Creator tools: The music industry’s new top of funnel

For most of 2020, MIDiA has been working on a major piece of work around the fast-growing creator tools space. The themes we had already started working on became rocket propelled with the onset of the pandemic, with an unprecedented volume of artists starting to engage with music production tools, services and hardware. Even before COVID-19, the creator tools space was set to transform the entire music business; now that future has become the present. This landmark report ‘Creator Tools – The Music Industry’s New Top of Funnel’ is immediately available to MIDiA Research clients here (more details of the report can be found at the bottom of this post).

Music production used to be a siloed segment of the music industry that revolved around studios, hardware and packaged software – at best a cost centre for labels. Now that is all changing. A new wave of creator tools companies are meeting the needs of a new generation of artists with innovative and intuitive music production solutions. Adding to an already vibrant marketplace, this new breed of production tools and services, often subscription-based, are reinventing the creative process and will reshape the long-term view of what a music company is. 

This is set to be the most dramatic product strategy shift the music industry has experienced in decades catalysed by the COVID-19 pandemic. 68% of independent artists reported making more music and 36% doing more online collaborations during lockdowns.

There are 14.6 million digital music creators globally, of which 4.7 million are self-releasing ‘artists direct’, up 31% from 3.6 million in 2019.

The emergence of a subscription economy

In the same year, music software, sounds and services generated $884 million, with plugins and VSTs the largest single segment at 43%. Building on this ‘COVID bounce’ total revenues will reach $1.86 billion by 2027. Though music software is the most widely-adopted creator tools category among independent artists, sounds and services will be the two largest drivers of future growth. 

Subscriptions models will also be key, with new models, more self-sufficient tools and the rise of SAAS services making the market majority subscription by 2026, with subscription services reaching $870 million by 2027, up 477% from $151 million in 2019. The shift from software sales to SAAS models means these companies are collecting crucial creator data before they even get to the distribution or release stage, giving these companies the ability to identify the likely hits before they even get into streaming services. This is the music industry’s new top of funnel. Meanwhile at the other end of the funnel, Apple (Garage Band, Logic) and Spotify (SoundBetter, Soundtrap) are well placed to push up the funnel, with the foundations of what tomorrow’s record label will be. Sony Music’s move to invest in creation app Tully is the start of what will rapidly become a creator tools arms race. Expect Splice and LANDR to become sought after by both labels and streaming services. 

Creative feedback loops

The new breed of creator tools is also fostering creative feedback loops between other creators and in some cases with audiences—a dynamic MIDiA expects to become a mainstay of the future production landscape as digitally-native Gen Z and younger millennials mature in their production capabilities. The creator tools that build around such creative feedback loops will be those that resonate most with the young generation who will be the creators and fans of tomorrow’s music business.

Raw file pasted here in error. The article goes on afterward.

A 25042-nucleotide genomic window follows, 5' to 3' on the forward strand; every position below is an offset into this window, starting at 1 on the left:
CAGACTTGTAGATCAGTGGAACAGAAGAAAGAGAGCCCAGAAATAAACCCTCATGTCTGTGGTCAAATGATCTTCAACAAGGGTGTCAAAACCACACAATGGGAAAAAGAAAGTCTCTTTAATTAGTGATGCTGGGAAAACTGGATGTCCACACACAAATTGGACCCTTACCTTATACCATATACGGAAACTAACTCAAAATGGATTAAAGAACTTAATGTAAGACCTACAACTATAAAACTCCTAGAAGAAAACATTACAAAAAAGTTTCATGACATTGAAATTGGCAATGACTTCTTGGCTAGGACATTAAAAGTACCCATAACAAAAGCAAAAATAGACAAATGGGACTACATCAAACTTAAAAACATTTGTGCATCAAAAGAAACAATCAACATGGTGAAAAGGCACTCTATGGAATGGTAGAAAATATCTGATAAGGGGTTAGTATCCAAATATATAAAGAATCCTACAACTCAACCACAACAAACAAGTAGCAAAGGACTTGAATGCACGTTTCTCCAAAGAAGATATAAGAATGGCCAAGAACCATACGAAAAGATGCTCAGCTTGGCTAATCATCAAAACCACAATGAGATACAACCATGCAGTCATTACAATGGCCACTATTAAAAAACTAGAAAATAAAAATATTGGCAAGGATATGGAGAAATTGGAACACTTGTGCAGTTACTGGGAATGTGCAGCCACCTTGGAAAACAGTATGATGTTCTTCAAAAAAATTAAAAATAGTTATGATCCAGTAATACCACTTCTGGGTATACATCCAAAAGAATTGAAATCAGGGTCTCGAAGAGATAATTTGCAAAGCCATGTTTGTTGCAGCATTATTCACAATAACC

Snap’s acquisition of collaboration app Voisey illustrates how this is so much more than just a music tech play. We are on the cusp of a consumer revolution also. Just like TikTok made amateur video making a mainstream consumer activity as Instagram did photography, so this new generation of apps and games are aiming to do the same with music. Warner Music’s Tones and I making a soundpack available for fans to create music with inside Roblox’s Splash is an early indication of how music making is about to go mainstream.

Just as samplers and DAWs transformed music making, so this new approach to production will change the future of how music is made and in turn, how it sounds. Music production product strategy is at a pivot point, where a new breed of user experience-led propositions will rise to prominence. The smart services that have already empowered their users to go from zero to 100 more quickly than ever before, will grow their offerings in line with their user base’s growing capabilities. The business of music has always shaped the culture of music, but perhaps never more so than how the creator tools revolution will reshape the future of what it means to be a fan, an artist and a music company.

If you are not yet a MIDiA client and would like to learn more about how to get access to the ‘Creator Tools – The Music Industry’s New Top of Funnel’ then email stephen@midiaresearch.com

Report details

Pages: 48

Figures: 15

Words: 7,500

Vendor profiles: 12

Products tracked: c.2,000

Excel includes:

Music Software, Sounds and Services Revenue

Creator Tools Value Chain

Software Tracker Summary

Software Tracker – Plugins

Software Tracker – VSTs

Software Tracker DAWs

Software Tracker – Rent-to-own

Software Tracker – Platforms

Software Tracker – DJ Tools

Creator Tools Company Directory

Methodology Statement

2 thoughts on “Creator tools: The music industry’s new top of funnel

  1. Pingback: Random music news for December 2, 2020 - Alan Cross' A Journal of Musical Things

  2. Very interesting. I wonder if new creator tools will empower more independent artists to success or just create more competition. Either way, I agree that SaaS services like LANDR and Splice will have a major impact on how music is made.

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